Kiveton & Wales Heritage

Kiveton & Wales Heritage

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Names beginning with H

Walter HaguePrivate Walter Hague (b. 1887, Sheffield) lived at 89 East Terrace Waleswood with his widowed mother Sarah Ann Hague and siblings, and worked at Waleswood colliery.  He enlisted 12th Feb 1915 and served with the Duke of Wellingtons Regiment, Northumberland Fusiliers and later East Yorkshire Regiment (service number 50780).  He was killed on 24th August 1918 and his death was reported in the Worksop Guardian of September 27th 1918.

Mrs. S.Hague, 89 East Terrace, Waleswood, has just received the sad news that her son, Pte. Walter Hague, was killed in action in France on August 24th. Private Hague who was 29 years of age, enlisted on February 12th 1915 in the Duke of Wellington’s West Riding Regiment and was afterwards transferred to the Northumberland Fusiliers, and later the East Yorks, in which regiment he was serving when he made the great sacrifice.  Private W. Hague has seen considerable service, having served in the Dardanelles, Egypt and France.  Prior to enlistment he was employed at the Waleswood Colliery. We join in the many expressions of sympathy to his widowed mother and family.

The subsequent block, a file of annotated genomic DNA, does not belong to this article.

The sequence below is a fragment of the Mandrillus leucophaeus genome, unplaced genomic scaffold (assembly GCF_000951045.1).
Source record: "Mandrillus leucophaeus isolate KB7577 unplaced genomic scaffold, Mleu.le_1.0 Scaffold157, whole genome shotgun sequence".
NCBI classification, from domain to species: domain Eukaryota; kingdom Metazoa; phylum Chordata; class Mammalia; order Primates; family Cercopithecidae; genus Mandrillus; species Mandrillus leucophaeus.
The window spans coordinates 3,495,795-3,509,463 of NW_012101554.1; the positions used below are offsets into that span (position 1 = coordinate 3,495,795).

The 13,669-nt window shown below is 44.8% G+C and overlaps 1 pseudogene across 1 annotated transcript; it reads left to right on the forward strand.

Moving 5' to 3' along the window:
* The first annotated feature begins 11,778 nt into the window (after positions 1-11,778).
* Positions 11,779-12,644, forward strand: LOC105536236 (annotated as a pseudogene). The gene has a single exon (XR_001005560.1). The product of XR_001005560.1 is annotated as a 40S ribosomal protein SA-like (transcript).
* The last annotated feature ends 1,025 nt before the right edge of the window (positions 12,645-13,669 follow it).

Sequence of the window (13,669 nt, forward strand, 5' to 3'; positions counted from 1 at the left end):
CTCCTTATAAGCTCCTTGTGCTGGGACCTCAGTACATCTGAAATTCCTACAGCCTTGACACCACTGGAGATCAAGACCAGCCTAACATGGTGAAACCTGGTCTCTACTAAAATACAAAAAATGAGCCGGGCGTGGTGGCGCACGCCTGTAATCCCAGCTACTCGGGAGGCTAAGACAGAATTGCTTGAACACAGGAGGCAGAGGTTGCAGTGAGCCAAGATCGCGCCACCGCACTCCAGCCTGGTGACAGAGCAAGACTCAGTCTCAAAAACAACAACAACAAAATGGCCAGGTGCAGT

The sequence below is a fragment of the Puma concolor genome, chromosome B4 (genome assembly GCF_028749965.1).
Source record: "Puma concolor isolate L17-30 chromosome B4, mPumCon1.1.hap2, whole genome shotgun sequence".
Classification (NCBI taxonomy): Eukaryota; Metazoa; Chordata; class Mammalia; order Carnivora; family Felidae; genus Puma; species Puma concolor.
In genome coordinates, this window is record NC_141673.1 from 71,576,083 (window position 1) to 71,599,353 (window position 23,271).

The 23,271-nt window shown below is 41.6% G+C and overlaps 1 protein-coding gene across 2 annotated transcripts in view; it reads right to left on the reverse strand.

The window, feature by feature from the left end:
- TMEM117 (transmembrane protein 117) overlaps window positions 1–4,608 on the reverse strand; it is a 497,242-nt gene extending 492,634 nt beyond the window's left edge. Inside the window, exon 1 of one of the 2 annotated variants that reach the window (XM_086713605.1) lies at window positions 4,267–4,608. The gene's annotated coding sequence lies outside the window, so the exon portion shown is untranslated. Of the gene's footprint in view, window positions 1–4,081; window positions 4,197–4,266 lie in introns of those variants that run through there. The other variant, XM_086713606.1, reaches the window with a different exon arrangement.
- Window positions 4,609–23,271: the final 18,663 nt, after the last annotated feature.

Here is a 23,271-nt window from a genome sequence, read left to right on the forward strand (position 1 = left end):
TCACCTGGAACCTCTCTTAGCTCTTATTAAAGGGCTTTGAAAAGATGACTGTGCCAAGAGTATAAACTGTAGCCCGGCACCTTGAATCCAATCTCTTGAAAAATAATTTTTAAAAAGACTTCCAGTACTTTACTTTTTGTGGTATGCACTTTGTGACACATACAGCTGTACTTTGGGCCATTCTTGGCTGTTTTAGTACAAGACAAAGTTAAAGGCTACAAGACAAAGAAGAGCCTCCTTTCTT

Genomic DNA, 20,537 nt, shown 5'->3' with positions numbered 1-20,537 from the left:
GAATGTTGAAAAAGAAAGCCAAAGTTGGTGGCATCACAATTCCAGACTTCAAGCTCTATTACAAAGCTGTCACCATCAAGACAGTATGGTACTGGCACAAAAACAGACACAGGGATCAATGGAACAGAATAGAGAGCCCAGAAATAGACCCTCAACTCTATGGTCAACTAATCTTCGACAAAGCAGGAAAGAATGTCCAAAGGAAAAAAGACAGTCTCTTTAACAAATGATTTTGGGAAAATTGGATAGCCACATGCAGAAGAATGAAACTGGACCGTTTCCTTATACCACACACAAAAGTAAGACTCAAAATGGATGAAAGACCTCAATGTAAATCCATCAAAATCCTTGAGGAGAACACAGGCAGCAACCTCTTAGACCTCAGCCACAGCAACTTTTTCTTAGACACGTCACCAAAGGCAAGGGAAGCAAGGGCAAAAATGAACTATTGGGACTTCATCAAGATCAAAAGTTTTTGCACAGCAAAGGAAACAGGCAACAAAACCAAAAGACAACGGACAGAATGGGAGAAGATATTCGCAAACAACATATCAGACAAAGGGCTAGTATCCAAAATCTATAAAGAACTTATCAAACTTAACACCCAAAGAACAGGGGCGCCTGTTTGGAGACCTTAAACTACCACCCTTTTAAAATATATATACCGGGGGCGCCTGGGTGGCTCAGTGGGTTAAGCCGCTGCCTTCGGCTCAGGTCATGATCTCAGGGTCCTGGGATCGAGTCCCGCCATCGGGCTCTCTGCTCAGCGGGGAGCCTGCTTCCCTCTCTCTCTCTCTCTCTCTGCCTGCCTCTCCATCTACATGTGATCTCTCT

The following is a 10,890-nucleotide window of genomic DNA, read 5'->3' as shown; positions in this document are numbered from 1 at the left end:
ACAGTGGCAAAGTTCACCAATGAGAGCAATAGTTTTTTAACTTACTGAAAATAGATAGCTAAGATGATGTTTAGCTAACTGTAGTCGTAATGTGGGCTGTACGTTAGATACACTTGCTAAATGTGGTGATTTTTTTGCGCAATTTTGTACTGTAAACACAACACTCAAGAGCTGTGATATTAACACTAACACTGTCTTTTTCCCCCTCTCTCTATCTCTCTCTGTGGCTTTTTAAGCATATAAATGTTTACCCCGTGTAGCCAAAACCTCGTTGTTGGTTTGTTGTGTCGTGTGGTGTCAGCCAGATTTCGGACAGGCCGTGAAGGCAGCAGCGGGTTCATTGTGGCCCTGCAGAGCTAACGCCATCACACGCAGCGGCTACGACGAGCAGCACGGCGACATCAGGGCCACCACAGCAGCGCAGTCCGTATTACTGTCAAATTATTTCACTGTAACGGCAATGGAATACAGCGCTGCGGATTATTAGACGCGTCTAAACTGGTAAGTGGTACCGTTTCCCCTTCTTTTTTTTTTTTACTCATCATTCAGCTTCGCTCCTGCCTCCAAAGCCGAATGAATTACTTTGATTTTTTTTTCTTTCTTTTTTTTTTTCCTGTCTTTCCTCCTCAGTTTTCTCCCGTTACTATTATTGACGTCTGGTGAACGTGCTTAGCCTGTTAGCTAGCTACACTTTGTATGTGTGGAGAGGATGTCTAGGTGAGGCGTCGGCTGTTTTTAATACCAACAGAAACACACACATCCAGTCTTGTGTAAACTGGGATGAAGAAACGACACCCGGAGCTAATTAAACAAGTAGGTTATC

He is commemorated on the Wales Square memorial and St Johns Church Plaque.


Jack HallPrivate John (Jack) Hall was from South Anston (b.1888) and worked as a Traction engine driver for James Turner and Sons at the Limestone quarries, and lived at Quarry cottage, Kiveton Park Station.  He married Harriett Goddard in the 3rd quarter of 1915 (Worksop district) just prior to enlisting on 15th December 1915 (Worksop), and they had a son William Henry Hall born in March 1916.  He served with the Army Service Corps (281611).  His death was reported in the Worksop Guardian on 23rd February 1917: